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MANZINI - Women failing to contribute towards the the upkeep of their children should brace themselves for tough times as a woman was found guilty of failing to maintain her own child is currently behind bars.

Nomcebo Sikhondze of Ngcoseni, who was charged with the offence of failure to maintain her 15-year-old daughter doing Form I in one of the schools in the Manzini Region, was arrested at the instruction of Manzini Magistrate Philisiwe Simelane. The accused was charged for contravening the Children’s Protection and Welfare Act of 2012. Upon her arrest, the accused made an application to the High Court challenging her arrest.


The applicant in the matter is Sikhondze, while Magistrate Simelane who is seized with the applicant’s purported criminal matter at the Manzini Magistrates Court is the first respondent. The second respondent is the director of public prosecutions and the third respondent is the attorney general. The applicant argued that the order for her continued incarceration at His Majesty’s Correctional Services was unlawful, irrational and unconstitutional and of no force and effect. Making her submission, the applicant stated that on Monday, June 19, she was called to report to the Manzini Police Station, and was later taken to the Manzini Magistrates Court, where she was arraigned before the first respondent, who issued an order directing the police that they should take her to the Mawelawela facility the same day.

The applicant highlighted that the matter was postponed to June 27, a period of a whole week. She mentioned that during her first appearance before the first respondent, neither the first and second respondents informed her of her rights, including that of applying for bail if she so wished, as well as her right to be legally represented by an attorney of her choice.


She mentioned that she was advised by her legal advisor and that on its own was misdirection and a gross miscarriage of justice from the first respondent, which made the proceedings reviewable. The applicant cited that on June 27, the return date, she again appeared before Magistrate Simelane where she was made to plead, and she pleaded guilty to the charges that were preferred against her.  Sikhondze submitted that she was duly convicted by the magistrate.  “To my surprise and dismay, the first respondent issued an order directing that I should be remanded in custody until July 5, 2023 for sentencing,” she submitted.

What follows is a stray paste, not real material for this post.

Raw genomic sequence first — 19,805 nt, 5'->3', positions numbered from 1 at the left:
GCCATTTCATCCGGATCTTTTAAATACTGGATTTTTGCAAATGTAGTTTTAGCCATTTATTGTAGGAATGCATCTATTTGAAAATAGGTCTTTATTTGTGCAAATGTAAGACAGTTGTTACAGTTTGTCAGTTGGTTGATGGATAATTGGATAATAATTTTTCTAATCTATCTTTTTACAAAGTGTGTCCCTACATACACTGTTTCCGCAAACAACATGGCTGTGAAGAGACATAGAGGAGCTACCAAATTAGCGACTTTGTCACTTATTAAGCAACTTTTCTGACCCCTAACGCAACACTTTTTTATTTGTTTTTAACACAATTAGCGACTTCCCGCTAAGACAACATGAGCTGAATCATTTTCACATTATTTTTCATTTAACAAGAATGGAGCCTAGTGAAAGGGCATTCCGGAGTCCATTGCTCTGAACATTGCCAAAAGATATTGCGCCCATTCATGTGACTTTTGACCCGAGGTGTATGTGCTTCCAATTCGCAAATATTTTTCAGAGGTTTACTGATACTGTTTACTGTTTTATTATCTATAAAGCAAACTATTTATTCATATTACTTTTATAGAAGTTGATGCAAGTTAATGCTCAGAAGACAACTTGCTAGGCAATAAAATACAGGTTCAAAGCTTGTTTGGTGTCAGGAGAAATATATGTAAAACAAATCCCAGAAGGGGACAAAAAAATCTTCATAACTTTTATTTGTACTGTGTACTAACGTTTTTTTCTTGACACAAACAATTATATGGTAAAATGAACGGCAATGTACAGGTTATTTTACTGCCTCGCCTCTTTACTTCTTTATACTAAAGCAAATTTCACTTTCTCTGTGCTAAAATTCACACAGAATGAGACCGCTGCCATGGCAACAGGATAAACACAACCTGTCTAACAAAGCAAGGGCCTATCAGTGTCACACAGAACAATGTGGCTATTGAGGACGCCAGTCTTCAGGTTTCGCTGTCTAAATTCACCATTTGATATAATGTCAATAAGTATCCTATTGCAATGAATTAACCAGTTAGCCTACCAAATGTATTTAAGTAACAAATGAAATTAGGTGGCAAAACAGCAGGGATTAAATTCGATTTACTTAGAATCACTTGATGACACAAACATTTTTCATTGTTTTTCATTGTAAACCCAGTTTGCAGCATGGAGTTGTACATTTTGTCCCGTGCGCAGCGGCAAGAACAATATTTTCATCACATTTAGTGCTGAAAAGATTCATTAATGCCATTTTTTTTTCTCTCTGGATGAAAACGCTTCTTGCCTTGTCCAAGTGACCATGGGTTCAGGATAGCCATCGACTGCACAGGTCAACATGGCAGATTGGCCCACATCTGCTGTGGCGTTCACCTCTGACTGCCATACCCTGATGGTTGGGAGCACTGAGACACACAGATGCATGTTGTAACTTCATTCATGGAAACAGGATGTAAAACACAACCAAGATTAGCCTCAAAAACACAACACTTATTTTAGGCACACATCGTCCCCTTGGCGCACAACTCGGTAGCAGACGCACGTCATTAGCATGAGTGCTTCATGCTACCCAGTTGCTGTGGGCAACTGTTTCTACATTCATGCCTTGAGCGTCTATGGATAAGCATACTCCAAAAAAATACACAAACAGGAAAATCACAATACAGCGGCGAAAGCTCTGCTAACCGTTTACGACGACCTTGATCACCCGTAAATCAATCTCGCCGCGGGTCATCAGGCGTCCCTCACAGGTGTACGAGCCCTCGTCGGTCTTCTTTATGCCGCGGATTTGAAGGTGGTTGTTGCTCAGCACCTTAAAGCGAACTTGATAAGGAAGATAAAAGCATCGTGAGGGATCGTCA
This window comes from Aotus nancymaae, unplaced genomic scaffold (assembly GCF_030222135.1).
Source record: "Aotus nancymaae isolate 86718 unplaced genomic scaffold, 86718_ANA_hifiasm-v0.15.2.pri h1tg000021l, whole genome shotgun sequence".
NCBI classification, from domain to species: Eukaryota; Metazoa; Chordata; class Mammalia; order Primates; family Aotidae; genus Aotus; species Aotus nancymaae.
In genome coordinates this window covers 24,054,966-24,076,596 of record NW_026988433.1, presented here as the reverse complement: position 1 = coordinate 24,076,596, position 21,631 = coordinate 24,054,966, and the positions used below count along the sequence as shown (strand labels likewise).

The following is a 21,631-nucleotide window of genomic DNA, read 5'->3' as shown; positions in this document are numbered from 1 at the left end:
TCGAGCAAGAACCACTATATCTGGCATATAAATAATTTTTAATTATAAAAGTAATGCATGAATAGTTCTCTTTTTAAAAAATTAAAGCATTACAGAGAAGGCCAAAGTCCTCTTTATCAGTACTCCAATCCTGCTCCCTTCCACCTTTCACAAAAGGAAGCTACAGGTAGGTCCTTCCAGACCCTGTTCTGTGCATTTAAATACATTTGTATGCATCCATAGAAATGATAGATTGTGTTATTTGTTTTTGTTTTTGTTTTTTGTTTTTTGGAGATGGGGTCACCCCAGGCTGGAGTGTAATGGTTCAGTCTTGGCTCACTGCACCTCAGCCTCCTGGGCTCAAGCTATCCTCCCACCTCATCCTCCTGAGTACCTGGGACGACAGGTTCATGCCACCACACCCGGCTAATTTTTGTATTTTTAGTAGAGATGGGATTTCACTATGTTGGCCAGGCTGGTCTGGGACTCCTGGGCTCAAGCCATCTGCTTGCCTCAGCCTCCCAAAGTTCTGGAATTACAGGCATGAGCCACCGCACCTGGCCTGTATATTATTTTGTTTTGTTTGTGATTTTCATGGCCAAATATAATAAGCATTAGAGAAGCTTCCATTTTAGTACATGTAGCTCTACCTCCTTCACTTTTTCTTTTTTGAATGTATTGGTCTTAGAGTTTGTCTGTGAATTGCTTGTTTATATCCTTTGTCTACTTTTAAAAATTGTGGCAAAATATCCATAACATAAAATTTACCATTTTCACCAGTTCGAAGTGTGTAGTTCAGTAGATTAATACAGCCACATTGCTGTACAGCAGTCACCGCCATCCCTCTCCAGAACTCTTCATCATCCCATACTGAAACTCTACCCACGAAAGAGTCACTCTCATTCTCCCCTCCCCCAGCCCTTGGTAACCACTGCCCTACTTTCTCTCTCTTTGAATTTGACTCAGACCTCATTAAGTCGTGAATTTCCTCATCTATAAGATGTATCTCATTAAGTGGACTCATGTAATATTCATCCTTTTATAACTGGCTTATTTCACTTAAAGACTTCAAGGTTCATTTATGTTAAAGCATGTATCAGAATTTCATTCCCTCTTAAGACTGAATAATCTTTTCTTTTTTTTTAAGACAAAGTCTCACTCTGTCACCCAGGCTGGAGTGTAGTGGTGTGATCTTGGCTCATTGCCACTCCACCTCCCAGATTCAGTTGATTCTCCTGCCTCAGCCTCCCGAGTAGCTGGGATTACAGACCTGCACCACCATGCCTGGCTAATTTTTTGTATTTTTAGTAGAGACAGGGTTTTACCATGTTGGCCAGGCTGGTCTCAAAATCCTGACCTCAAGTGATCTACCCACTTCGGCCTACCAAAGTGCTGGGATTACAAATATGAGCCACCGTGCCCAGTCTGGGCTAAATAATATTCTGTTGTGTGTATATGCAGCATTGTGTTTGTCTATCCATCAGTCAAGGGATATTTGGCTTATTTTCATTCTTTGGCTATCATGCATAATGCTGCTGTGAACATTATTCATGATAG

The applicant elaborated that the matter was duly postponed to July 5 for sentencing. This, according to the applicant, was despite the fact that Section 227 of the Children Welfare and Protection Act of 2011 provides that if a person is convicted for the first time for failure to maintain a child, he or she should be ordered to pay the maintenance due, not to be incarcerated.
“I state that the child in question was staying with me until January this year, where she decided to go and stay with her paternal grandmother since I am now married to another man. I was supporting my child the whole of her life,” she said. Sikhondze added that trouble started in February 2023 when she went on maternity leave since she lost her only source of income from work. She highlighted that she was employed by one of the firms in Matsapha, where maternity leave was not paid and to date, she had not been paid anything.


The applicant revealed that she returned to work in June 2023 and was arrested and incarcerated thus, she had lost hope that she would get her job back since this was her second week of incarceration. “What further compounds the situation is that I have two other minors from my new marriage. This is not to say I am making excuses about my failure to maintain my child. I had hoped to continue to support my child like before since I had returned to work prior to my arrest and unlawful incarceration,” she said. She further stated that she was desirous of being admitted to bail pending review. Sikhondze averred that the interests of justice favoured that she be admitted to bail pending review of the proceedings at the Magistrates Court. She explained that the reason for this was that she had three minors.  The applicant stated that one of the children was with her at Mawelawela Correctional facility.

Sikhondze elaborated that bail was a right under the right of liberty enshrined under the Constitution of the country and any unjustifiable confinement was a violation of my right to liberty. “There is no likelihood that I will either interfere with any state witness, evade trial since I have gone through trial, that my granting of bail will cause public disorder or that it will jeopardise the proper administration of justice,” she submitted.